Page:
The flaws of European guest worker programs are pointed out by Stephen Castles, a sociologist now of Oxford University. Castles argues that these workers, who were first hired after WWII, soon became permanent ethnic minorities who never returned home. He goes so far as to say that “guest-worker systems inevitably lead to permanent migration in the long run, and that it is better to plan for orderly settlement.” By ignoring research like Castles’s, Bush’s program is at risk of developing the same problems that Europe has had. In turning a blind-eye to this research, we’re risking the creation of an unintended pool of immigrants with few legal rights that would further exacerbate our current problems.
The devastating effects of the failures of European guest worker programs was made strikingly clear in the Parisian riots of late 2005. In a story on the riots, CBC News supports Castles claims by pointing out that these rioter were the remnants of the guest worker waves, and that the program created large ethnic neighborhoods that showed a volatile “combination of ethnic concentration and poverty and high unemployment” that made these young people largely dissatisfied and disconnected from the French mainstream. As such, the remnants of the French guest-worker program clearly fomented the riots of 2005. In the absence of efforts to bring these immigrants into the mainstream of French society, due to a lack of foresight on the government planner’s part, Zakaria’s “disaffected, alienated immigrants” were the result.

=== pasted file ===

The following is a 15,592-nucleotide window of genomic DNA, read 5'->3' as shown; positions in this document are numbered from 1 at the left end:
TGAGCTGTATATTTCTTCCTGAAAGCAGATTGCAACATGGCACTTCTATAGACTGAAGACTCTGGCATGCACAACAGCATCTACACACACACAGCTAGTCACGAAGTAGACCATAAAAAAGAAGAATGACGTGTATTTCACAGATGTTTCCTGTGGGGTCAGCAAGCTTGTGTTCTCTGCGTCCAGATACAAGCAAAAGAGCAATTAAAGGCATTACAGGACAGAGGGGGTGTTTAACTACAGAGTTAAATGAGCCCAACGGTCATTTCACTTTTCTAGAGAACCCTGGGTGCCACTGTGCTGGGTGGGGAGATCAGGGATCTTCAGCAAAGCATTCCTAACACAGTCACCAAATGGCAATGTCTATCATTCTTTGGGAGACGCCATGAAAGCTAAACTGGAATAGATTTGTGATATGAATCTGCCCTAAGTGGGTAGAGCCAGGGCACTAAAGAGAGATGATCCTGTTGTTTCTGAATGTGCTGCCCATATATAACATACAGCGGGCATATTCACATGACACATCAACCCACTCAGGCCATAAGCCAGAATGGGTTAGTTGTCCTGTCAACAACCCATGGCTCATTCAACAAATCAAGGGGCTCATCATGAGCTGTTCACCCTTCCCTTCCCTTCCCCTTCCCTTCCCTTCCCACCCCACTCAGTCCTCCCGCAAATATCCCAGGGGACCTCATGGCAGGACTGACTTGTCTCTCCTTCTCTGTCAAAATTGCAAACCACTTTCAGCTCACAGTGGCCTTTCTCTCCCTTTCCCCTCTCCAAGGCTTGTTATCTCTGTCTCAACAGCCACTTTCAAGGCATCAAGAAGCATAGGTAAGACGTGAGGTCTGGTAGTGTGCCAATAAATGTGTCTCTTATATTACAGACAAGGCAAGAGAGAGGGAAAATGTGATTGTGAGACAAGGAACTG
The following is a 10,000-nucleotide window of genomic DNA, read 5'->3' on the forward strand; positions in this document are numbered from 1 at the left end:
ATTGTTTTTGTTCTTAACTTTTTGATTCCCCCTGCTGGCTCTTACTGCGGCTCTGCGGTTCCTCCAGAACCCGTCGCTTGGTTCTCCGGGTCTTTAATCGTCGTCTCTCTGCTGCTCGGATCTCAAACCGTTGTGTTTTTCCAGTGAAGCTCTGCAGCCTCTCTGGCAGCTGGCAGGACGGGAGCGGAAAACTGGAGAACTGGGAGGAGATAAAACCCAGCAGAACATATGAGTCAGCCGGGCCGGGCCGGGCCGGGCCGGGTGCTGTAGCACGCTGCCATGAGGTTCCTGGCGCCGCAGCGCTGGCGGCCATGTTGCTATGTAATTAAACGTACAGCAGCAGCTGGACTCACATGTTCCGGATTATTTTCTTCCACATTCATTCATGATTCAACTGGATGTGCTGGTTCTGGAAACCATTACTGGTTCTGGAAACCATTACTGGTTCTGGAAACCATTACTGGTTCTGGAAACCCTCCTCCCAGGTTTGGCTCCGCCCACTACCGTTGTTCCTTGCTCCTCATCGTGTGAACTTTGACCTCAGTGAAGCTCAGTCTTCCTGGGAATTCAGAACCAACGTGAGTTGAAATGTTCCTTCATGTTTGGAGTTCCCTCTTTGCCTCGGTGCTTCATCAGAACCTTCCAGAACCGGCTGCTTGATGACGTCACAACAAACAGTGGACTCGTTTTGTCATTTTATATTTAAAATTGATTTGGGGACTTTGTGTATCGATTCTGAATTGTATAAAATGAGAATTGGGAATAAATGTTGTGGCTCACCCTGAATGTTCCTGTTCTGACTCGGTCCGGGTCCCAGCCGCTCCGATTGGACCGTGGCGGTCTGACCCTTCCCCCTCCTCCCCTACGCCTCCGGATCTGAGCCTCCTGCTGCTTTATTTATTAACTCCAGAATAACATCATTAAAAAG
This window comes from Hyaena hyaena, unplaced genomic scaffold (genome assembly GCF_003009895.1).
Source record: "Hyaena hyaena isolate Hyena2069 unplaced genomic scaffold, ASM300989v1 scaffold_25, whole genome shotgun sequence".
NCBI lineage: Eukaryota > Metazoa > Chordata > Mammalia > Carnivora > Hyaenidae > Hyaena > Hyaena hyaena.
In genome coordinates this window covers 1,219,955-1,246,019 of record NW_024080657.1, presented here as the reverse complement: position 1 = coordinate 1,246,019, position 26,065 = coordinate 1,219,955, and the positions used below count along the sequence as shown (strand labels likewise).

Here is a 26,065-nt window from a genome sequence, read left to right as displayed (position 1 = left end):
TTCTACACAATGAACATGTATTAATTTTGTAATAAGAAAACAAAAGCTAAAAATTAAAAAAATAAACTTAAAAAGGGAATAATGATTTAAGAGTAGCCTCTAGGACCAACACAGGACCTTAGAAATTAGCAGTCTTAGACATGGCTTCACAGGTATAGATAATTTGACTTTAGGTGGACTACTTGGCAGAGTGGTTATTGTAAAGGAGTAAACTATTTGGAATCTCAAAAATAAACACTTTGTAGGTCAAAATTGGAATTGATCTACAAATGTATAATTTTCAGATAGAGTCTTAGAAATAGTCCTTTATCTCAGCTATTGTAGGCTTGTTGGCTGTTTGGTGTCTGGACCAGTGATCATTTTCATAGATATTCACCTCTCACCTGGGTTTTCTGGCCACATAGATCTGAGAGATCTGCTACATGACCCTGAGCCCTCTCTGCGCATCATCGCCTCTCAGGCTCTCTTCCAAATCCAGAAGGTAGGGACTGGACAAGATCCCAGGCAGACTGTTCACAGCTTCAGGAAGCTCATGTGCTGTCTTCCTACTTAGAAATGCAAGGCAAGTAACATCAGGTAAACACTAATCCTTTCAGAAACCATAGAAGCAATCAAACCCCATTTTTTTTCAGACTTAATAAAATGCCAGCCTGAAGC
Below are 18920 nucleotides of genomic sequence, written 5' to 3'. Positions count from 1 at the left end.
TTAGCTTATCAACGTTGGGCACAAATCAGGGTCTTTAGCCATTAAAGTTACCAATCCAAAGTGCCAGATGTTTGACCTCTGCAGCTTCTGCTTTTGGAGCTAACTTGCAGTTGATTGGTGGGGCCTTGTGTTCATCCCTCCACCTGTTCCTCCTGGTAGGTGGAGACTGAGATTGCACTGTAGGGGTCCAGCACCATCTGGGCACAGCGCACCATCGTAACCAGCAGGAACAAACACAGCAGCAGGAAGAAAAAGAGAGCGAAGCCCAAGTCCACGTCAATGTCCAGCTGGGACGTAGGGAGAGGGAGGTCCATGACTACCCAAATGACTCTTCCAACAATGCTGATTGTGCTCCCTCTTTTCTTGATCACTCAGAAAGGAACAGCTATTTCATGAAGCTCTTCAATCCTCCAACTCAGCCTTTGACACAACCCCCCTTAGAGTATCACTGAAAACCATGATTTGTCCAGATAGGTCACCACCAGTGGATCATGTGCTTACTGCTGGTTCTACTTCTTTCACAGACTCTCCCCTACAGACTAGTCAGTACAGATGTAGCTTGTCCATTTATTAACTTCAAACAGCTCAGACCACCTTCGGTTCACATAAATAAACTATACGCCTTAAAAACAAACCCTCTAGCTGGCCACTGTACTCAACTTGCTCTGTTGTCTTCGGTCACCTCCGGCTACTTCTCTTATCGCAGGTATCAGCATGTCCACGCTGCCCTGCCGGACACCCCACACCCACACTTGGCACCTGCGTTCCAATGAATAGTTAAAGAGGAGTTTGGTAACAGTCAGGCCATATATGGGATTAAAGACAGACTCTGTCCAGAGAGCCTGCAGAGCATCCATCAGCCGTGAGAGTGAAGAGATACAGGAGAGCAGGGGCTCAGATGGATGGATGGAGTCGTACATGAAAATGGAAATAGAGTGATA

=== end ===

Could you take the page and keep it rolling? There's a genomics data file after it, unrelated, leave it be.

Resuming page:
Clearly, the French program has failed, and we can see that the Bush program ignores these failures. This argument is supported by Phillip Martin, an agriculture and economics professor at the University of California Davis. Martin argues that the US Bracero program, which was in effect from 1942 to 1964 and was structured similarly to European programs of the same era, only served to increase illegal immigration. He elaborates that these workers overstayed their initial welcome for economic advantage.
Much the same argument is made by Tamar Jacoby, a senior fellow at the Manhattan Institute , who says that “the adage is true: there is nothing more permanent than a temporary worker.” Jacoby allows that this could be because they’ve grown attached to their new home, or that they simply desire the economic advantage. In either case, the immigrants would likely be willing to break US laws in order to stay here. The consensus appears that even with Bush’s new incentives there is no such thing as a guest worker. And whether they’d remain behind for economic or sentimental reasons, the law would be ineffective.